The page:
string quartet G-Dur KV 387 (1782) – 1st Haydn-Quartet
string quartet d-moll KV 421 (1783) – 2nd Haydn-Quartet
string quartet Es-dur KV 428 (1783) – 3rd Haydn-Quartet
string quartet “Jagd-Quartett” (=”hunting quartet”) B-dur KV 458 (1783) – 4th Haydn-Quartet
string quartet A-dur KV 464 (1785) – 5th Haydn-Quartet
string quartet C- Dur “Dissonanzen-Quartett” KV 465 (1783) – 6th Haydn-Quartet

In general they valued each other very much as composers, and as persons. For Beethoven, who was the “youngest” of the three, the other two were his big examples.

important events in the life of J.H.

 Haydn-patch", 2008, polimer colours on poliethylene master batch - by Andreas Roseneder

Haydn-patch", 2008, polimer colours on poliethylene master batch - © Andreas Roseneder

(more about the art of Andreas Roseneder on his website)

11 January 1763: Premiere of Acide, in Eisenstadt, Austria.

16 September 1770: Premiere of Le Pescatrici, in Eszterháza, Hungary.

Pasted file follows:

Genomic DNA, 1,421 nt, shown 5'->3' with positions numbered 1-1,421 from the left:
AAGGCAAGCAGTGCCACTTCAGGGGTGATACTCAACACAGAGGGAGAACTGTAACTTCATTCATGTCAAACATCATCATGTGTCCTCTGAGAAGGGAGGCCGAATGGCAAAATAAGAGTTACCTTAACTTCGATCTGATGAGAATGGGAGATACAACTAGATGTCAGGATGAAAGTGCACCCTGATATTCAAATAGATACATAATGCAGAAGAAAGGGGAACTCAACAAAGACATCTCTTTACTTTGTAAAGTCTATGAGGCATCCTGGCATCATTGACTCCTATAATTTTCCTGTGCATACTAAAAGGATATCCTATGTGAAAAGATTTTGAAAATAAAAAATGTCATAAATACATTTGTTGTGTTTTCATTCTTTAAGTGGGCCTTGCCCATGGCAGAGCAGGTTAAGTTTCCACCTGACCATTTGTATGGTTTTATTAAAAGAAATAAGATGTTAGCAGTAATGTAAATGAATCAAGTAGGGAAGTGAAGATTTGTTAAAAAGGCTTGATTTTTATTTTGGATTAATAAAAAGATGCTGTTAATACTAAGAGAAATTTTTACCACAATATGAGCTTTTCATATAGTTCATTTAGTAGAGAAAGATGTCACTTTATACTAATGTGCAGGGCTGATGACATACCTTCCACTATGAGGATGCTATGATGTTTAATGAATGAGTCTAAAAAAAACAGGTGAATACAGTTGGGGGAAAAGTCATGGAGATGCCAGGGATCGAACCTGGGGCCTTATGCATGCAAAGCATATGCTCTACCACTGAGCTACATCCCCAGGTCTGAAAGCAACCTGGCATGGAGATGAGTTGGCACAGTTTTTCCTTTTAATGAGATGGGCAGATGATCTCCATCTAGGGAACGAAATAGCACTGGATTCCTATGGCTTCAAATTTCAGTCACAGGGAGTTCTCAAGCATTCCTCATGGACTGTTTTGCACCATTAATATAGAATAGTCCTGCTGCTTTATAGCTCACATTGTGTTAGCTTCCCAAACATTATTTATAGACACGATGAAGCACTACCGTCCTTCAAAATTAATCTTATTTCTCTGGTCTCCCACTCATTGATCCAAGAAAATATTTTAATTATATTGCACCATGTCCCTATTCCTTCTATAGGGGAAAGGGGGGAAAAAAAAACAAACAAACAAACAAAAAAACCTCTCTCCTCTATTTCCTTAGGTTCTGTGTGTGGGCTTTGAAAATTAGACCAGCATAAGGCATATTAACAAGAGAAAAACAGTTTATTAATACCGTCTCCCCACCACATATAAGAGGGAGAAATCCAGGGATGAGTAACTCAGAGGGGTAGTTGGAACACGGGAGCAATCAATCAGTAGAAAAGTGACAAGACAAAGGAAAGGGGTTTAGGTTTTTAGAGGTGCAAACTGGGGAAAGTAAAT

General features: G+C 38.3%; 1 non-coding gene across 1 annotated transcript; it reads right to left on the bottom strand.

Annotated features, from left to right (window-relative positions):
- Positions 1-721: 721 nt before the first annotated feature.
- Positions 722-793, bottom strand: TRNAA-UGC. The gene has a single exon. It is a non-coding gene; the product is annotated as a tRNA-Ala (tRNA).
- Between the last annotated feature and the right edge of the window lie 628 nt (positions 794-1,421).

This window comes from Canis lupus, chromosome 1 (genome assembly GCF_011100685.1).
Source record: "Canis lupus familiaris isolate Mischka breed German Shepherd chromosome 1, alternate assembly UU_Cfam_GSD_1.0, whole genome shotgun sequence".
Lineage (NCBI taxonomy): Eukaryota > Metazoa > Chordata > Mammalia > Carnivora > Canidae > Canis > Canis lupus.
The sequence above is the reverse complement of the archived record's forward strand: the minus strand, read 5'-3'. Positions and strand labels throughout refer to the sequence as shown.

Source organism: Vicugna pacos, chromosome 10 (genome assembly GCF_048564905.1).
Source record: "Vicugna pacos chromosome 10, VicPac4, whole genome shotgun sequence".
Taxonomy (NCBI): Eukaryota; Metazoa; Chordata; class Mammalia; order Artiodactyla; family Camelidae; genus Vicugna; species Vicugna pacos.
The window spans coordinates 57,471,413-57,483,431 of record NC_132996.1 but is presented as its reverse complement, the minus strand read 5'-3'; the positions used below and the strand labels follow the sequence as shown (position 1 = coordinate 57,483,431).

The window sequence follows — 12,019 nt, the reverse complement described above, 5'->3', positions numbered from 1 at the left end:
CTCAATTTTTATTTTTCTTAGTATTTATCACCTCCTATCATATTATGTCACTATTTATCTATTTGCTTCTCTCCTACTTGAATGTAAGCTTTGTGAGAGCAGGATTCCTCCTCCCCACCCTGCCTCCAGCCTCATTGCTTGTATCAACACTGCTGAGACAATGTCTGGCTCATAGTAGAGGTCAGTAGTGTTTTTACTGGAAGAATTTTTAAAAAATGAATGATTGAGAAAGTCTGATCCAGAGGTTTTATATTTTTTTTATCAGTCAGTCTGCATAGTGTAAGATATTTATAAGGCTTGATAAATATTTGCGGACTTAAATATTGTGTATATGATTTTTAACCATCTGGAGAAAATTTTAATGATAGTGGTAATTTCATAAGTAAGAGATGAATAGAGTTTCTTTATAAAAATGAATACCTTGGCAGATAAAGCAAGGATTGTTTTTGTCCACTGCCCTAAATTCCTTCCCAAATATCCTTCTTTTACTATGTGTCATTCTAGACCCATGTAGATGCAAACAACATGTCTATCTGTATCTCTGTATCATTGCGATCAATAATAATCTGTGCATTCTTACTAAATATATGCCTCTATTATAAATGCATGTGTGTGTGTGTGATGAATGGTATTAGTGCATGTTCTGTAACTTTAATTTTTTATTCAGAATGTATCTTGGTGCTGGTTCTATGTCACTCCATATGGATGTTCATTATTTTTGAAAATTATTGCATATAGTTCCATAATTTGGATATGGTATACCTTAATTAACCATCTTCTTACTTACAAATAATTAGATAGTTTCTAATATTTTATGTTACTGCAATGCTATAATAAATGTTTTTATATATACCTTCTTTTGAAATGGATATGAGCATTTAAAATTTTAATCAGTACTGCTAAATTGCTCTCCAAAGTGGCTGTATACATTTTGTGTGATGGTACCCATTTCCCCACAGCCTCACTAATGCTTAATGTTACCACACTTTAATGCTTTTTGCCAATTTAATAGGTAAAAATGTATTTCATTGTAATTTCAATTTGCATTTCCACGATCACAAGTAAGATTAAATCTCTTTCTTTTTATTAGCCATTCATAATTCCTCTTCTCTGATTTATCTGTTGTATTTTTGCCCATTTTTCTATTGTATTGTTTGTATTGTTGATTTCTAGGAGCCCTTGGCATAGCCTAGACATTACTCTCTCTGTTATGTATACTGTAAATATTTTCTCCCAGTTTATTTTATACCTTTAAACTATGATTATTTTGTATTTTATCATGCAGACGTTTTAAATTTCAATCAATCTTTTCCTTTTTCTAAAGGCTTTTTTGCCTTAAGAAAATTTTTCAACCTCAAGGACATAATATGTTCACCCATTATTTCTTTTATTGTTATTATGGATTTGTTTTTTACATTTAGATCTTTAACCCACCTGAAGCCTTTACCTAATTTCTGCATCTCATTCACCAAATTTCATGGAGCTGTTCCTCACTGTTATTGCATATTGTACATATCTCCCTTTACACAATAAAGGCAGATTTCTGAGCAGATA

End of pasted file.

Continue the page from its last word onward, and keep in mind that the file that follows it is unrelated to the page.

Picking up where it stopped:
28 August 1775: Premiere of L’Incontro Improvviso, in Eszterháza, Hungary.
11 March 1791: Premiere of Symphony in D major Hob. I:96 “The Miracle”, in London, England.
7 July 1791: Premiere of Symphony in G major Hob. I:92 “Oxford”, in Oxford, England.
9 March 1792: Premiere of Symphony in B flat major Hob. I:105 “Concertante”, in London, England.
23 March 1792: Premiere of Symphony in G major Hob. I:94 “Surprise”, in London, England, with Haydn conducting.
31 March 1794: Premiere of Symphony in G major Hob. I:100 “Military”, in London, England, with Haydn conducting.
2 February 1795: Premiere of Symphony in B flat major Hob. I:102, in London, with Haydn conducting.
2 March 1795: Premiere of Symphony in E flat major, Hob I:103 “Drum roll”, in London, England.
4 May 1795: Premiere of symphony in D major Hob. I:104, in London, England.
29 April 1798: Premiere of Die Schöpfung (The Creation), in Vienna, Austria.
24 April 1801: Premiere of Die Jahreszeiten (The Seasons), in Vienna, Austria.
2 November 1873:
Premiere of Brahms’ Haydn Variations op. 56a, in Vienna, Austria, with Brahms conducting